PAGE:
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Realist Vision

Realist Vision

Copyright Date: 2005
Published by: Yale University Press
Pages: 272
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  • Book Info
    Realist Vision
    Book Description:

    Realist Visionexplores the claim to represent the world "as it is." Peter Brooks takes a new look at the realist tradition and its intense interest in the visual. Discussing major English and French novels and paintings from the nineteenth and twentieth centuries, Brooks provides a lively and perceptive view of the realist project.Centering each chapter on a single novel or group of paintings, Brooks examines the "invention" of realism beginning with Balzac and Dickens, its apogee in the work of such as Flaubert, Eliot, and Zola, and its continuing force in James and modernists such as Woolf. He considers also the painting of Courbet, Manet, Caillebotte, Tissot, and Lucian Freud, and such recent phenomena as "photorealism" and "reality TV."

    eISBN: 978-0-300-12785-0
    Subjects: Language & Literature

Table of Contents

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  1. Front Matter
    (pp. i-vi)
  2. Table of Contents
    (pp. vii-viii)
  3. Preface
    (pp. ix-xii)
  4. CHAPTER 1 Realism and Representation
    (pp. 1-20)

    I think we have a thirst for reality. Which is curious, since we have too much reality, more than we can bear. But that is the lived, experienced reality of the everyday. We thirst for a reality that we can see, hold up to inspection, understand. “Reality TV” is a strange realization of this paradox: the totally banal become fascinating because offered as spectacle rather than experience—offered as what we sometimes call vicarious experience, living in and through the lives of others. That is perhaps the reality that we want.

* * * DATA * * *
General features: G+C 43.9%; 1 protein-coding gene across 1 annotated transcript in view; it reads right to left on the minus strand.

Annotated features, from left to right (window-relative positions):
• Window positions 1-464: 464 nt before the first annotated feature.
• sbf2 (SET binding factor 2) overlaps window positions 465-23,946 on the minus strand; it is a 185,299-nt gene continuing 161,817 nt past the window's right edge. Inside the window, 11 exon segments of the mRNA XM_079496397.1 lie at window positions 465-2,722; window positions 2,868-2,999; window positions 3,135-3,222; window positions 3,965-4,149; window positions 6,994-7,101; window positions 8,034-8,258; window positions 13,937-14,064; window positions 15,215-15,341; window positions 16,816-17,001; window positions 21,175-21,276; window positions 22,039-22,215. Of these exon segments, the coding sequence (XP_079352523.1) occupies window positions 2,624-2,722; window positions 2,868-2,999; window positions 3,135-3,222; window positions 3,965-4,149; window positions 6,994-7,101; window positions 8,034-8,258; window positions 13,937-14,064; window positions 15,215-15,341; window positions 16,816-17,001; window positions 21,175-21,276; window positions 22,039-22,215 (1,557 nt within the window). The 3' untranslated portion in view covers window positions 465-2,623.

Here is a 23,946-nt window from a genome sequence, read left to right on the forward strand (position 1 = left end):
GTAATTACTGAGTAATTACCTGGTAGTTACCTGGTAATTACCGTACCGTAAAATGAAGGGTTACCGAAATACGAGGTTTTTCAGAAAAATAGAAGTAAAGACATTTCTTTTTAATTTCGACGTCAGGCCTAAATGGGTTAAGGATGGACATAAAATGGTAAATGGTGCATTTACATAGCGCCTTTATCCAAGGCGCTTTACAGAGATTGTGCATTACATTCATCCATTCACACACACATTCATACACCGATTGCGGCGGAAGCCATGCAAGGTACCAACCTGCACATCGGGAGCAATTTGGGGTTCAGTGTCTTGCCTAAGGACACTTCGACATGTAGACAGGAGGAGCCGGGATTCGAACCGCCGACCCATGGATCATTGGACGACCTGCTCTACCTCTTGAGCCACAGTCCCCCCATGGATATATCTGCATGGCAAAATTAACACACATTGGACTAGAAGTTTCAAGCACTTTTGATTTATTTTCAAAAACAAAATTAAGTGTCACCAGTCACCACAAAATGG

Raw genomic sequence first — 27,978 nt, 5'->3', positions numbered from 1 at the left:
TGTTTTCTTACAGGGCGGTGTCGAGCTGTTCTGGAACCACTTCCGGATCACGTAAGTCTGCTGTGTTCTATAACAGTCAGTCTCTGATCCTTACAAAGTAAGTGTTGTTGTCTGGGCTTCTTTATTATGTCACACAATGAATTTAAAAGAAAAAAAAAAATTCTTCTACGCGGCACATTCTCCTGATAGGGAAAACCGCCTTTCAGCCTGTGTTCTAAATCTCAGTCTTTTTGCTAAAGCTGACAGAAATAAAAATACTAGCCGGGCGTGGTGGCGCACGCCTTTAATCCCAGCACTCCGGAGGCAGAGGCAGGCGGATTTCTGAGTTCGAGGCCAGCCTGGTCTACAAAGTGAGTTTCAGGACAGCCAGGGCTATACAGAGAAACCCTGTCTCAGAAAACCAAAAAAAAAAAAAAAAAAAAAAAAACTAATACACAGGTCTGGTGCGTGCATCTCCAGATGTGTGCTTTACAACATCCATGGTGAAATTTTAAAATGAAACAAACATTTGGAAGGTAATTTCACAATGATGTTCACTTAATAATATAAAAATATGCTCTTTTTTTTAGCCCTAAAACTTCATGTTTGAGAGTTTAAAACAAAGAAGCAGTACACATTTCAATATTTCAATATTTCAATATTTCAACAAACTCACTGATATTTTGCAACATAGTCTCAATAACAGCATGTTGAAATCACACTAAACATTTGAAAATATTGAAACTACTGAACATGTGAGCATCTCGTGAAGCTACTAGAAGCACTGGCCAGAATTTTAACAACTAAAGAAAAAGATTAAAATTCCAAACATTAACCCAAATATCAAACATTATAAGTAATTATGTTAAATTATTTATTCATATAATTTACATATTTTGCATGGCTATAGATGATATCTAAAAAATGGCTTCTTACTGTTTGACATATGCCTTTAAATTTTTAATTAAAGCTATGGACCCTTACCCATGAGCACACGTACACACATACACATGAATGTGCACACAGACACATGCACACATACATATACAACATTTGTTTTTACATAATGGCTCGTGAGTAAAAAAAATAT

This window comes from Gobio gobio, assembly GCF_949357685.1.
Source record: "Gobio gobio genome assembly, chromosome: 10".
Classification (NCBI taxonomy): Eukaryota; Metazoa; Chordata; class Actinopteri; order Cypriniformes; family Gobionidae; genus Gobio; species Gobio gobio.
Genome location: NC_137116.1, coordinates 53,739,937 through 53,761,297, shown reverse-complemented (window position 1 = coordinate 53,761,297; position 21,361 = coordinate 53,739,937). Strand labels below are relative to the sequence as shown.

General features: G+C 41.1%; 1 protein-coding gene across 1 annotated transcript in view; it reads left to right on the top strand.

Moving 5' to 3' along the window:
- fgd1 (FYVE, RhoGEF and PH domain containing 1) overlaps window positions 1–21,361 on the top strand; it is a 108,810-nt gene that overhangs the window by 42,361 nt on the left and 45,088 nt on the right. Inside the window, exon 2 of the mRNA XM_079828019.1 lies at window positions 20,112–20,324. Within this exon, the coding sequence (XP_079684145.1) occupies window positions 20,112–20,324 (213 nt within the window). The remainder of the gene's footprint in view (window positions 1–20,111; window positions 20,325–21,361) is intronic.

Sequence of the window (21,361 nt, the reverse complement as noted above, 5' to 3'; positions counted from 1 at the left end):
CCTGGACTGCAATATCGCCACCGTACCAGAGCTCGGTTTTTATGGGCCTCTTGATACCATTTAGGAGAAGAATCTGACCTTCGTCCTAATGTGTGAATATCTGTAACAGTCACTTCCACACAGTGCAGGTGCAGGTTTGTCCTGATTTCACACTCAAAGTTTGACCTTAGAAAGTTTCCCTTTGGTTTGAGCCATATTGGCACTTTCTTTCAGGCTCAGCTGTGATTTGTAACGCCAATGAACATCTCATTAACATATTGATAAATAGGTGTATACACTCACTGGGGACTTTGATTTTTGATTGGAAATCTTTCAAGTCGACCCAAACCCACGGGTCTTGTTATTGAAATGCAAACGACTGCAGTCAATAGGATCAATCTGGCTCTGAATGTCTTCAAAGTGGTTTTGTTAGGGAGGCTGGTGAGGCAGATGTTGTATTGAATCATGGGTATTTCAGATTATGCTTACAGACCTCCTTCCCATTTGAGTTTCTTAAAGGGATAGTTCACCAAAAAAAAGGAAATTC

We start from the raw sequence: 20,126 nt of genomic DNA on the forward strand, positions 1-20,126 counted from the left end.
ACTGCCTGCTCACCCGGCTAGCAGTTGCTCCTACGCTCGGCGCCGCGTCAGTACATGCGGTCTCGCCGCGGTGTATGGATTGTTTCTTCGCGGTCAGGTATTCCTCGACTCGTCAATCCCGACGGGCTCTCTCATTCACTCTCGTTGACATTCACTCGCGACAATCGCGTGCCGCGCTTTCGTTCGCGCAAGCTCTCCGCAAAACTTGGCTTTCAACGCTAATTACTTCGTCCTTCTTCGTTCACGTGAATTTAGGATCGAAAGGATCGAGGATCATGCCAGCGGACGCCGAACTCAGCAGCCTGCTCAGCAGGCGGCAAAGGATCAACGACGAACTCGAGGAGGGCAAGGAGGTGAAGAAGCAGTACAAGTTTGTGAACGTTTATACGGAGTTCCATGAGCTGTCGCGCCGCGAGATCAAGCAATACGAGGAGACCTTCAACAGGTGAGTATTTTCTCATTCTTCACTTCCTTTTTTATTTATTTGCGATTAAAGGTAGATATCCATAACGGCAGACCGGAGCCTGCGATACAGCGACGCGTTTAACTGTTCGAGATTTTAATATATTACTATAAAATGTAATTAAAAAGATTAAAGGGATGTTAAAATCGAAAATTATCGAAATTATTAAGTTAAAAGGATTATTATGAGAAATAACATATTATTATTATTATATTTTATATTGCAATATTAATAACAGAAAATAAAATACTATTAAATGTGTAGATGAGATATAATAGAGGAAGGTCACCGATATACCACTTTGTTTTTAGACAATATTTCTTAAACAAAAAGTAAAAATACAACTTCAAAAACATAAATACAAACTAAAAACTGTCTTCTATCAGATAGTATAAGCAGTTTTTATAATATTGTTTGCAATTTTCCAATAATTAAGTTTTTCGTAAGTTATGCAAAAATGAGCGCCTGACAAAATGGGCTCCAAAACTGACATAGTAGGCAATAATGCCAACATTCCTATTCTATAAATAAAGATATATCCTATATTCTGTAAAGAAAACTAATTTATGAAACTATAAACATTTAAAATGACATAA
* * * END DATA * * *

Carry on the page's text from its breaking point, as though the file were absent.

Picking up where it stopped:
More simply, we might ask ourselves: Why do we...

  5. CHAPTER 2 Balzac Invents the Nineteenth Century
    (pp. 21-39)

    I begin with Balzac because, as Oscar Wilde declared, “The nineteenth century, aswe knowit, is largely an invention of Balzac’s.” This is profoundly true, in that our conceptualization of the nineteenth century owes more to this reactionary who claimed to hate his time than to anyone else. Balzac was well-placed to invent a new century: born in 1799, he arrived like so many of his young protagonists—from the provinces in Paris after the collapse of the Napoleonic epic, during the Bourbon Restoration that tried to turn back the clocks to Old Regime standard time but in the process only...

  6. CHAPTER 3 Dickens and Nonrepresentation
    (pp. 40-53)

    Balzac’s ambivalent adventures in the new industrial literature may stand as some sort of odd preface to the Dickens of Hard Times (1854). I say the Dickens of Hard Times because this novel seems to me—as to many critics before me—oddly different from any other of his novels, and in that sense a bad choice to talk about, yet by its subject or, more accurately, its project, the inevitable choice if you want to talk about Dickens in the context of realism. I am of course not sure that it is right to talk about Dickens in the...